To have the power to write poetry that sticks in the mind is certainly a gift that Shire bestows in much of her work. I have since had the pleasure of seeing Shire again at the launch of the first Podium Poets anthology, by Spread the Word, and attended workshops lead by her on an Arvon retreat. As an aspiring poet, she is an inspiration to many as a writer and as a human being.Continue Reading

A WHATEVER RAMBLING MOMENT

by Alex Valente

Original Italian by Leyla Khalil (1991-), ‘Un attimo qualsiasi di sproloquio’

A whatever rambling moment

which, by the way, they decided to call free internal discourse or interior monologue or stream of consciousness.

There must be – I just wrote mustard instead of must be and noticed it right away – some sort of difference dammit, I mean I’m sure there is but the essence at the end of the day is the same: they’re all ramblings.Continue Reading

CONSTELLATIONS

by Alex Valente

Original Italian by Gilda Musa (1922-1999), ‘Costellazioni’

Coppering of stars, gold
illuminated designs, visible flashing
vanguards of a thousand million invisibiles,
sigils of a space that’s close and signs
of remote spacesContinue Reading

MEET THE WOMEN REVIVING NATURE WRITING

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by Tara Debra G

Among the young students who frequent this magazine it’s a safe bet to assume that most of us aren’t running to the nature writing section when we walk into our nearest bookshop. So let me introduce you to the women aiming to change that. Forget the image of a rambling old man in the woods with a Thoreauian beard, and come meet Cheryl Strayed, Kathleen Jamie and Helen Macdonald.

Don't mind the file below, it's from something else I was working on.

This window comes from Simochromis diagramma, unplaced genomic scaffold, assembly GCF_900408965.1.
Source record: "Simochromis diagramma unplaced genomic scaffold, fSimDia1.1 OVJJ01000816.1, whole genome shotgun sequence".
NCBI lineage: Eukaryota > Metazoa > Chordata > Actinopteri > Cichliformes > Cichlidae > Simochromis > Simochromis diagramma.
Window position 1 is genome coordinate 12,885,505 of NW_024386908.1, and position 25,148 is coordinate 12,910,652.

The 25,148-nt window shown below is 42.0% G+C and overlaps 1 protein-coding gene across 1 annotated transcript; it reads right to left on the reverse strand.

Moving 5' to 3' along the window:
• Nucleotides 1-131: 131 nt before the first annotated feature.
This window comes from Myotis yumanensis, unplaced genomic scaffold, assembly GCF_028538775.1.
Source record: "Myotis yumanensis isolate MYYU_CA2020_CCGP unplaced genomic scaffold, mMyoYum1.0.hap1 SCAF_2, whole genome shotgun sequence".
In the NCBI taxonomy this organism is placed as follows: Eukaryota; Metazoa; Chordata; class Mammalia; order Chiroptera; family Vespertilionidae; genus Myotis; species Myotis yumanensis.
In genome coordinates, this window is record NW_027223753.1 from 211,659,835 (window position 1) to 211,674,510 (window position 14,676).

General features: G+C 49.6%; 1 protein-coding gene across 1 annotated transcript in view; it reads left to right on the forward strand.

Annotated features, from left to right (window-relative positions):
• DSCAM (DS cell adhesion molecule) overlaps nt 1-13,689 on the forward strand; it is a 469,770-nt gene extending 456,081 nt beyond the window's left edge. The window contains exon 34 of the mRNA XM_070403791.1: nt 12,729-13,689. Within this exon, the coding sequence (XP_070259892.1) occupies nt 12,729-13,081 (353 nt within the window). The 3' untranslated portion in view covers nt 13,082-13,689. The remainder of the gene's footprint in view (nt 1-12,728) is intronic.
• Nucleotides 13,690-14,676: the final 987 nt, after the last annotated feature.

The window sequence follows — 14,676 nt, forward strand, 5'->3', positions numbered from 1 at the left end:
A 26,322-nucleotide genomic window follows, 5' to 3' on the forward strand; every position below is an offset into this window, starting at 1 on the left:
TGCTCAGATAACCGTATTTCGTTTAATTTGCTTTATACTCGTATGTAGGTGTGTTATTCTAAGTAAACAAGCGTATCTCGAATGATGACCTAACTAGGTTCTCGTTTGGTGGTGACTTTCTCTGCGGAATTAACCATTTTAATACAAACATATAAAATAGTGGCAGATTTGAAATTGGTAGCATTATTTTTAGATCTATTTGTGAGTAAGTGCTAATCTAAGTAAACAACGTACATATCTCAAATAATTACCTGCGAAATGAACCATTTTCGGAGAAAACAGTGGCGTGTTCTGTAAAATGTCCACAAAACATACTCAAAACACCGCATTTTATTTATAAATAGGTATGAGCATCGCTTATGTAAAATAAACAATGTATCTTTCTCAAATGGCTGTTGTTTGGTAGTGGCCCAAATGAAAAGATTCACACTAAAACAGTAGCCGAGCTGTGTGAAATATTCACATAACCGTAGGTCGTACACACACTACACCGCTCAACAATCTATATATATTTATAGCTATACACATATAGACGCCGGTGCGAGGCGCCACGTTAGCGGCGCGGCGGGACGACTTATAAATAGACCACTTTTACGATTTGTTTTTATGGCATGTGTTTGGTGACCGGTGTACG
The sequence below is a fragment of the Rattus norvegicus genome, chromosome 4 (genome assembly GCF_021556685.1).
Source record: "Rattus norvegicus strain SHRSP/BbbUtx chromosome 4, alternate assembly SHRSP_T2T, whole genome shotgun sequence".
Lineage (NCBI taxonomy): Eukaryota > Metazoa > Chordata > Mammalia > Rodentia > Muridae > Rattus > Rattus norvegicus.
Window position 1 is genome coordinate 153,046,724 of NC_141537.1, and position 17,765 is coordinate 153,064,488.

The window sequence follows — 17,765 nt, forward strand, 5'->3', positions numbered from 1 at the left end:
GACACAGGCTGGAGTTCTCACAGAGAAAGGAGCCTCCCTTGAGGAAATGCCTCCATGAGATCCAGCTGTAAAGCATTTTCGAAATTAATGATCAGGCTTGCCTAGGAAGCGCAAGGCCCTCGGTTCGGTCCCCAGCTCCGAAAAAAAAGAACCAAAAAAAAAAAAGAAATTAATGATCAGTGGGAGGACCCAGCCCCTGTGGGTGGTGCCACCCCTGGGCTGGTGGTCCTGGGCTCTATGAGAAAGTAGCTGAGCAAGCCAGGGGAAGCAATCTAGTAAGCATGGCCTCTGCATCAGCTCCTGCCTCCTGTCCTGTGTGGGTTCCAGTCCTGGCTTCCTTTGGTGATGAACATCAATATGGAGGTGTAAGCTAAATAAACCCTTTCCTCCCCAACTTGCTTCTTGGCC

Continue Reading

SHELTER

by Alex Valente

Original Italian by Antonella Anedda (1955-), from Notti di pace Occidentale.

She was running to shelter, covering her head.
She belonged to a tired image
not dissimilar from any other woman
surprised by sudden rain.

Continue Reading

THE COLOUR OF SAYING NO

by Sara Helen Binney

It was November, and the school hall was packed with pupils and teachers freed from lessons. In the festive atmosphere people mingled and chattered and joked. A few nervously practiced their Bible readings; I stood, arms crossed, before a school administrator. She shook her collection box.

‘Poppy?’ she said. It wasn’t a question.
I said, ‘no.’ I doubt I was very polite – I was sixteen, angry and definite.
‘You have to wear a poppy, for the service,’ she said.